It is, however, Clausewitz’s great intellectual triumph, On War, that permeates the book, as well it should. Stoker does a commendable job of interweaving and referring to the evolution of Clausewitz’s key ideas on war, including friction (48, 101), center of gravity (100), and defense, including the idea of “political defense” (97). All of this occurs against the backdrop of Clausewitz’s life as a professional soldier who, at the same time, was developing into a impressive military intellectual, historian, and theorist. For example, Stoker highlights Clausewitz’s early writing on the relationship between war and policy in his treatise Strategie in the period between Prussia’s wars with France from 1796 until 1806. The Clausewitz revealed here is the original ends-ways-means guru, and this emerges in spades in the writing that Stoker highlights. Furthermore, if a man is to be judged by the character and esteem of his closest friends, Clausewitz ranks high in this regard due to Gerhard von Scharnhorst and August Neidhardt von Gneisenau, two giants of German military history whom Stoker portrays as virtual foster fathers to Clausewitz.

With the end of the Napoleonic wars in 1815, Stoker moves into the endgame of the book, the lengthy penultimate chapter titled “The Sum of It All (1813–1831),” which provides readers an excellent precis of Clausewitz’s major ideas as outlined in On War. Stoker does this against the backdrop of the historical framework of Clausewitz as director of the Kriegsakademie (the Prussian military academy) in Berlin. Stoker suggests that Clausewitz, his life-long desire for a major accomplishment in war and combat stymied, turned to his meisterwerk as an outlet. Clausewitz, as one of the Prussian reformers, could do little else in the reactionary political environment that prevented him—and his mentor Gneisenau—from exerting real influence in the Prussian military and state. Stoker argues that this, in fact, resulted in a far greater and lasting triumph: “The fame Clausewitz hoped to win for himself—with sword in hand—he won with his pen” (287). Stoker also manages to skillfully avoid becoming mired in the major Clausewitz “controversies,” while still making the reader aware of them and adding value to those debates. For example, on the issue of just how finished On War really was, Stoker writes, “In reality we simply don’t know how complete On War truly is, and this is a question that cannot be definitively answered because we know that Clausewitz never finished the book” (264). Readers can draw their own conclusions. My own position is that had Clausewitz died at the ripe old age of 80, the manuscript would still have been sitting in his closet unpublished. Had he outlived his devoted wife, Marie, we might never have seen it.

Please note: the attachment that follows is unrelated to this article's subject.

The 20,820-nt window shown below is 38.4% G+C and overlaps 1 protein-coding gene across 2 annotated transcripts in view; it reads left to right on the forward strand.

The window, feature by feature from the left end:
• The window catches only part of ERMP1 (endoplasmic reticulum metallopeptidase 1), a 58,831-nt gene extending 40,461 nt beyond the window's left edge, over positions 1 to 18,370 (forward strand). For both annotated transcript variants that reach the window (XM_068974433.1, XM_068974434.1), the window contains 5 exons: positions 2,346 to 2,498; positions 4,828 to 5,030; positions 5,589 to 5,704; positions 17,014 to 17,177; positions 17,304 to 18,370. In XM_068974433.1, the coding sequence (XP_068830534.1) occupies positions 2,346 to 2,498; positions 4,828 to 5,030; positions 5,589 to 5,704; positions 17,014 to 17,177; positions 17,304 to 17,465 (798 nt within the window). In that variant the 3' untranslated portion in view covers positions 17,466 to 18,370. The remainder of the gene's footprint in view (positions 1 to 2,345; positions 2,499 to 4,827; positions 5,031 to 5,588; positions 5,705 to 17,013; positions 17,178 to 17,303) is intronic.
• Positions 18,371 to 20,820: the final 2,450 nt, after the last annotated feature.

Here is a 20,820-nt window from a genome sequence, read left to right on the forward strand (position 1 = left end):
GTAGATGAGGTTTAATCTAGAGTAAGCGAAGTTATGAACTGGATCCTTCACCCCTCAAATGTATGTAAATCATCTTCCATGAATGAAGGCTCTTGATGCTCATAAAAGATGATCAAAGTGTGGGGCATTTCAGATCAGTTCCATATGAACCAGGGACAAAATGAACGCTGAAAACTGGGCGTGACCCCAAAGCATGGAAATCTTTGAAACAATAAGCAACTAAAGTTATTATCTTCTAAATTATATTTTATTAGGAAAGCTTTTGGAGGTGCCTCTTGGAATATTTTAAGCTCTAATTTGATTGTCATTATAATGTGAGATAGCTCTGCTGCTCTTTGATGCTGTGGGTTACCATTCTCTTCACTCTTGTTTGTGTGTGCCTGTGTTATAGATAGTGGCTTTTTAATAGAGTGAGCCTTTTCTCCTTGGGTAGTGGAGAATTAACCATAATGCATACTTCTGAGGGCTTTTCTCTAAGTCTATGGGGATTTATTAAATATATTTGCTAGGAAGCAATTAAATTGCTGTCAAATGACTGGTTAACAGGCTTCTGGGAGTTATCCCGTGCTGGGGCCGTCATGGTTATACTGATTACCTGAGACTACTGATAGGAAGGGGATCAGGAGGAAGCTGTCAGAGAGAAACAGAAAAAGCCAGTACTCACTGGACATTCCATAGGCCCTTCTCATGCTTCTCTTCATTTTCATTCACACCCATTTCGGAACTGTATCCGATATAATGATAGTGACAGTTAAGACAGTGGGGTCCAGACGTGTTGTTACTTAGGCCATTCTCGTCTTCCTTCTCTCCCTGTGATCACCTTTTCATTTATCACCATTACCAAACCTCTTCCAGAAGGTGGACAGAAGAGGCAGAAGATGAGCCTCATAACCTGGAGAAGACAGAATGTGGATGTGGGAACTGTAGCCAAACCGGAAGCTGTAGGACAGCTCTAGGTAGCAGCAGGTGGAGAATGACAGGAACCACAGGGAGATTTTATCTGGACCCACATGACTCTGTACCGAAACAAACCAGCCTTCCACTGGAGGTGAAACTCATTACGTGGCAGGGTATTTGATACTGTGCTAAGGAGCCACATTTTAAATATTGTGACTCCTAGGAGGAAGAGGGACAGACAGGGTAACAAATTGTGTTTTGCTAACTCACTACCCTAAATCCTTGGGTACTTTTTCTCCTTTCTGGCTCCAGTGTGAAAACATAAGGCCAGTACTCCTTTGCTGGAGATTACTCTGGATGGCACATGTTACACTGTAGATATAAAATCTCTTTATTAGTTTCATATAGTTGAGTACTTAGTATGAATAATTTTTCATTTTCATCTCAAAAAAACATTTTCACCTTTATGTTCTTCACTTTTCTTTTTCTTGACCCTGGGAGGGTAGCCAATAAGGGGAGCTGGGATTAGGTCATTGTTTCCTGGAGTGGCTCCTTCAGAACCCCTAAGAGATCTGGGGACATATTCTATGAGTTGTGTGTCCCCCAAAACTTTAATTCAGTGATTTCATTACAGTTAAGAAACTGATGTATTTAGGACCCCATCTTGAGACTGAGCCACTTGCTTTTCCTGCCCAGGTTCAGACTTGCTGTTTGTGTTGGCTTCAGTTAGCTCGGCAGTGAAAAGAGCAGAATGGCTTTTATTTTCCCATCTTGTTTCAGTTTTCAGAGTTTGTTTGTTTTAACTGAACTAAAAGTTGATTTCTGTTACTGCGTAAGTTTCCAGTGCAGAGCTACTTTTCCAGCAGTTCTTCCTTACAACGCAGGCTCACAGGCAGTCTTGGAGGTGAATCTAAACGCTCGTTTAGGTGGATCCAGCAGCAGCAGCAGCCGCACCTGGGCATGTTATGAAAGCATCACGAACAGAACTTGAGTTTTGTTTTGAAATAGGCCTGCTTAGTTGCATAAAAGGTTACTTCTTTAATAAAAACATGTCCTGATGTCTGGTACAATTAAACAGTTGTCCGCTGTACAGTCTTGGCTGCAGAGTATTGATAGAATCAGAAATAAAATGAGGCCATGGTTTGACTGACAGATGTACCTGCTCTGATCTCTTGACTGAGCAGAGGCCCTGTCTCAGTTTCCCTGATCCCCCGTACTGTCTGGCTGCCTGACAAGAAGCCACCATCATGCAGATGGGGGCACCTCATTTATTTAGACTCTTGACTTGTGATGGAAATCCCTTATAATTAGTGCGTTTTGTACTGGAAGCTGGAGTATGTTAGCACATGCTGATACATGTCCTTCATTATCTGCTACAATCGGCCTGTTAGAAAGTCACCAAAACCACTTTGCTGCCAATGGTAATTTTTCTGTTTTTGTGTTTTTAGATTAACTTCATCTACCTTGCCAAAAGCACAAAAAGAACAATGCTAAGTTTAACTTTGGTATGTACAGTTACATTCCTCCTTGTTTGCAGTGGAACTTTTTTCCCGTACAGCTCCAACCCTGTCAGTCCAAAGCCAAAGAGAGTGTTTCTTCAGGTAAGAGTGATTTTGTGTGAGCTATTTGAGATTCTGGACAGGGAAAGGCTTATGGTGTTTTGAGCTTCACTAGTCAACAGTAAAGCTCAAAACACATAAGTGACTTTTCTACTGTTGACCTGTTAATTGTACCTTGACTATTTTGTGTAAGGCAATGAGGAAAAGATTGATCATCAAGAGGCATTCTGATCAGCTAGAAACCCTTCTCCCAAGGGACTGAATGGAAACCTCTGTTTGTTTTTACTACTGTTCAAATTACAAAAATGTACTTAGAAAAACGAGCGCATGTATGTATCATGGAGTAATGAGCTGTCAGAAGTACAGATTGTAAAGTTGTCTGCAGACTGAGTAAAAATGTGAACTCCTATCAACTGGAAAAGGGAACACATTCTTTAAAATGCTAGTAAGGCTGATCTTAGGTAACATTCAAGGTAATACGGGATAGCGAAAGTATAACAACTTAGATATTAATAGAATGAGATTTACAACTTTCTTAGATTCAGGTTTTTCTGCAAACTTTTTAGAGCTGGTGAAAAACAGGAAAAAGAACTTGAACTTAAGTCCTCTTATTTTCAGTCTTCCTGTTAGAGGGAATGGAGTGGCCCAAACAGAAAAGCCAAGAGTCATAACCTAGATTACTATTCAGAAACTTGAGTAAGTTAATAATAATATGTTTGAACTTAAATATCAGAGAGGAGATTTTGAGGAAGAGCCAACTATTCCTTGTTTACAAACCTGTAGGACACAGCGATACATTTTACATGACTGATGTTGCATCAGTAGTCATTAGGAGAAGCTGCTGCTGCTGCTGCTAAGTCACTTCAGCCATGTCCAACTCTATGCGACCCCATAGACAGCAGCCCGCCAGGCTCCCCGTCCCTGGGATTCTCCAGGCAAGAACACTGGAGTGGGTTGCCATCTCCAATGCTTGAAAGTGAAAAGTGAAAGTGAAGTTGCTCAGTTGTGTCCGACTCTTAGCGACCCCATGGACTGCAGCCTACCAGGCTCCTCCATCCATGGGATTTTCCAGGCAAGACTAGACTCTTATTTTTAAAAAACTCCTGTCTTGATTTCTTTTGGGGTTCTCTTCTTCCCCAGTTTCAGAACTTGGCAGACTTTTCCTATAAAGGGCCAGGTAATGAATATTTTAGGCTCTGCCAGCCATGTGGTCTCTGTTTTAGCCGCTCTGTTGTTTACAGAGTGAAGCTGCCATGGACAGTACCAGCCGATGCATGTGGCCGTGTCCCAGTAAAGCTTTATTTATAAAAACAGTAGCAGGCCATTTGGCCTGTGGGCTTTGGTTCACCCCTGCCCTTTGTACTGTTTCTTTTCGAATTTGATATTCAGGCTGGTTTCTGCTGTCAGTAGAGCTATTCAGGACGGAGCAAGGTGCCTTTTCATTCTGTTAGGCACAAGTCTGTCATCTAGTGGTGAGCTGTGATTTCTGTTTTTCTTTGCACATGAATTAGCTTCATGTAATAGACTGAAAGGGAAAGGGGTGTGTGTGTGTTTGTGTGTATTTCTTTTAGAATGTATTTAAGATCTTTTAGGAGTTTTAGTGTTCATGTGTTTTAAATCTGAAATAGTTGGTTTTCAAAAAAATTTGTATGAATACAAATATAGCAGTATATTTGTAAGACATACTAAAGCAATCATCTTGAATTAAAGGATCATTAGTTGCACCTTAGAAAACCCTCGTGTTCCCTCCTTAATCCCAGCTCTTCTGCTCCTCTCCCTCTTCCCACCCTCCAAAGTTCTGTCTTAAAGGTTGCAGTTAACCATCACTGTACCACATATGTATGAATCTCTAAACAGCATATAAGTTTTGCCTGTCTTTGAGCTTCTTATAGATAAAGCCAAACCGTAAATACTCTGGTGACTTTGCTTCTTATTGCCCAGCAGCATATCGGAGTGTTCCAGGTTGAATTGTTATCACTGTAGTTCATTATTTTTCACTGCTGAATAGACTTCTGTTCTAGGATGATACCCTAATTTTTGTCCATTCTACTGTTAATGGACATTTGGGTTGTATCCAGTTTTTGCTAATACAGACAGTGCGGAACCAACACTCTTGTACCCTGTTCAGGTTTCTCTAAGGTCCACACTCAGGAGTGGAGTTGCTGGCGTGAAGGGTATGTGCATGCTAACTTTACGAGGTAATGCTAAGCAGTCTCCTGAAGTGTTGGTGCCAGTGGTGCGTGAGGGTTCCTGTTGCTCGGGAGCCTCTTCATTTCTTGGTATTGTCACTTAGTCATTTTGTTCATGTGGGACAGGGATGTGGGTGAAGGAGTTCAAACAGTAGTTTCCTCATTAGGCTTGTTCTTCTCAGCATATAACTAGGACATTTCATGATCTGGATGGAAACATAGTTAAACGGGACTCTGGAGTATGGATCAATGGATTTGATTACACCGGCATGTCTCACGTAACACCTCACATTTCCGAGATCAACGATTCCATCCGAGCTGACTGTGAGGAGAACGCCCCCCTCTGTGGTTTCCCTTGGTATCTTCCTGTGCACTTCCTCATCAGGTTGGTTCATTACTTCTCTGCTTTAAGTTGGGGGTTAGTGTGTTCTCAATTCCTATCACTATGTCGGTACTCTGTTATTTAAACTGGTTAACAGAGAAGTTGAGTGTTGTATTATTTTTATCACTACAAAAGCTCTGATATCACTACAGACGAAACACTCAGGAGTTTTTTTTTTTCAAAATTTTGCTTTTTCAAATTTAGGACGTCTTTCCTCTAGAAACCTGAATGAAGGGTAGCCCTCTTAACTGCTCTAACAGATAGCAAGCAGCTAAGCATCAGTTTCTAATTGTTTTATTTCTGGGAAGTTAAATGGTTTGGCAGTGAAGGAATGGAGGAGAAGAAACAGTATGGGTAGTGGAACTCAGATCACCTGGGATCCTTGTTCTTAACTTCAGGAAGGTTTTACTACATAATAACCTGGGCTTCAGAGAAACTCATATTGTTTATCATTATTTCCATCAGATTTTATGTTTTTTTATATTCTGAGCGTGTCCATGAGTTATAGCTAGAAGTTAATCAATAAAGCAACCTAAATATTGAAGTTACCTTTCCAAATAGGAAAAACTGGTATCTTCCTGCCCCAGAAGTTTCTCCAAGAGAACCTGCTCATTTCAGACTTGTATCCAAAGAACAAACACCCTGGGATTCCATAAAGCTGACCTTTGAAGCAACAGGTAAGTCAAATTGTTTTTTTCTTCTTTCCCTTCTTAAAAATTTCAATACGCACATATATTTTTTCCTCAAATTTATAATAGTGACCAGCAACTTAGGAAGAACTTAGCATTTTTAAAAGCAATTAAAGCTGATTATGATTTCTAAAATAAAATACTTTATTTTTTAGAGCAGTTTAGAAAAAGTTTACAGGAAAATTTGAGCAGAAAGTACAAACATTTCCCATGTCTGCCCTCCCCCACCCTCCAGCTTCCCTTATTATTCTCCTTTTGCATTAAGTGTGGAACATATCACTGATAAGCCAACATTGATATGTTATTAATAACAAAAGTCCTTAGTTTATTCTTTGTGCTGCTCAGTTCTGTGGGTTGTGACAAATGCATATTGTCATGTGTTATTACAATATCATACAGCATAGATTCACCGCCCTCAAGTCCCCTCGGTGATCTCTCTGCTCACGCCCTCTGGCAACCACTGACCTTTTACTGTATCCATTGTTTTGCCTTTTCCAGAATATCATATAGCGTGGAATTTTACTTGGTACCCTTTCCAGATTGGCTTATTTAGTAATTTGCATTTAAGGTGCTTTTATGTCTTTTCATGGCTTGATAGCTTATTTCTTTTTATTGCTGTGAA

Although a very well-written book, there are a number of discontinuities. For example, the larger historical narrative of the Napoleonic wars at times becomes desynchronized with Clausewitz’s role in those events. This is especially true later in the book when the reader is taken back in time as the allies prepared to drive on Paris in 1814, to the summer of 1813 when Clausewitz assumed the role of chief of staff to the corps of General Count Ludwig von Wallmoden-Gimborn observing Marshal Louis-Nicolas Davout in Hamburg. However, these problems fade when one considers the totality of what Stoker has accomplished in his book. For those readers who want a clear and up-to-date biography of Clausewitz as a soldier—without myth and without excuse—I can think of no better title to have on the bookshelf right next to On War, which is where it is on mine. This book is absolutely essential for military and security professionals, and deserves as broad an educated readership as possible. JFQ